Introduction Recently, there is an increasing trend of using noninvasive tests to define coronary anatomy; the importance of physiology has been minimized. We report a case of angina treated based on the anatomic information, which was only cured after revascularization of the flow deficit related coronary artery identified by myocardial perfusion imaging. This case provides insight into the importance of the physiologic flow and the inability of coronary anatomy to determine flow impairment.
Case A 55-year-old obese male with a history of diabetes, hypertension, and dyslipidemia presented with complaints of chest discomfort and dyspnea on exertion. He was a long-time smoker. Myocardial perfusion imaging (MPI) showed 15% reversible defect involving the anteroapical and distal anterolateral segments of the left ventricle. Coronary angiography showed 80% stenosis in the midportion of the left circumflex (LCX) and equivocal proximal stenosis of the dominant right coronary artery (RCA). Intravascular ultrasonography (IVUS) of the RCA confirmed 62% area stenosis, and two stents were deployed with 0% residual stenosis. After 2 months, he presented with worsening of dyspnea. Repeat MPI showed 20% reversible defect of the lateral, anterolateral, inferolateral, and adjacent apices. Cardiac catheterization showed patent stents in the RCA and mid-80 to 90% stenosis of the nondominant LCX. The patient underwent cutting balloon coronary angioplasty of the LCX with 40% residual stenosis. Up to 3 years of follow-up, he has sustained relief in symptoms.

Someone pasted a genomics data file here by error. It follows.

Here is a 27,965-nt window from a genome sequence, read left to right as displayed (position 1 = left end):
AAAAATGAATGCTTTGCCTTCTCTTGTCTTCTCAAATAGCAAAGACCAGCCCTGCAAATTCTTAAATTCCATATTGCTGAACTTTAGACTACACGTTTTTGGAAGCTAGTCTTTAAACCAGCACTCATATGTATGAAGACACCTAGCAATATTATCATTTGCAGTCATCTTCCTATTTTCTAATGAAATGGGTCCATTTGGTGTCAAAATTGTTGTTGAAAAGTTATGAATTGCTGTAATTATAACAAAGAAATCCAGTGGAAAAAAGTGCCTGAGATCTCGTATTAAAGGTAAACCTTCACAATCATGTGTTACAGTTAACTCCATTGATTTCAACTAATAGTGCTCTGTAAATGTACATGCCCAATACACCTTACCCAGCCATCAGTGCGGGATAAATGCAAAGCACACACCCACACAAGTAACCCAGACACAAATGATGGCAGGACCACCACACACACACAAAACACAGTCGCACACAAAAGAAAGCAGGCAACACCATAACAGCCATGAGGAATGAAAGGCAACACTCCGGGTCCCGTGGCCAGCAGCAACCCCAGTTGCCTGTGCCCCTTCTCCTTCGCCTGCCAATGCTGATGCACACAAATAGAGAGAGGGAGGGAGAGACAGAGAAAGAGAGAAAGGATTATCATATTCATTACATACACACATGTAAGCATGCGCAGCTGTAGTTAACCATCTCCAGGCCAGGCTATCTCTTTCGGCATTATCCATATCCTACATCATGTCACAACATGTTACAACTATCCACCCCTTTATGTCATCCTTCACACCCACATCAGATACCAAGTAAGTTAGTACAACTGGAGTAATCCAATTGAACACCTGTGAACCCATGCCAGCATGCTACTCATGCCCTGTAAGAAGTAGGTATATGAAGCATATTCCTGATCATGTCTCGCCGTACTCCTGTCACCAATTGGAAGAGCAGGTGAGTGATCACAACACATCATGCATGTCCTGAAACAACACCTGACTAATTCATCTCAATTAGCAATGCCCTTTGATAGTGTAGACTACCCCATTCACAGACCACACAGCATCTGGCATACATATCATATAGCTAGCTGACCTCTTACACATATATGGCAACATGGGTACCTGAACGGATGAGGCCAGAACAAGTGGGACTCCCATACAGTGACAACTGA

Discussion In this case, initially, the decision of which coronary vessel to dilate was taken based on the anatomic information provided by IVUS assessment of coronary stenosis. Even though the dominant stenosed RCA was reopened successfully, the patient continued to have symptoms, which only improved after balloon angioplasty of the nondominant LCX. This case illustrates that the severity of anatomic stenosis does not determine the coronary flow reserve deficit.
Conclusion Considering coronary anatomic information now available noninvasively, such as with computed tomographic angiography, inappropriate coronary angioplasties, as in our case, may become an increasing occurrence. This can be avoided if the importance of physiologic flow measurement can be imparted to intervening cardiologists.
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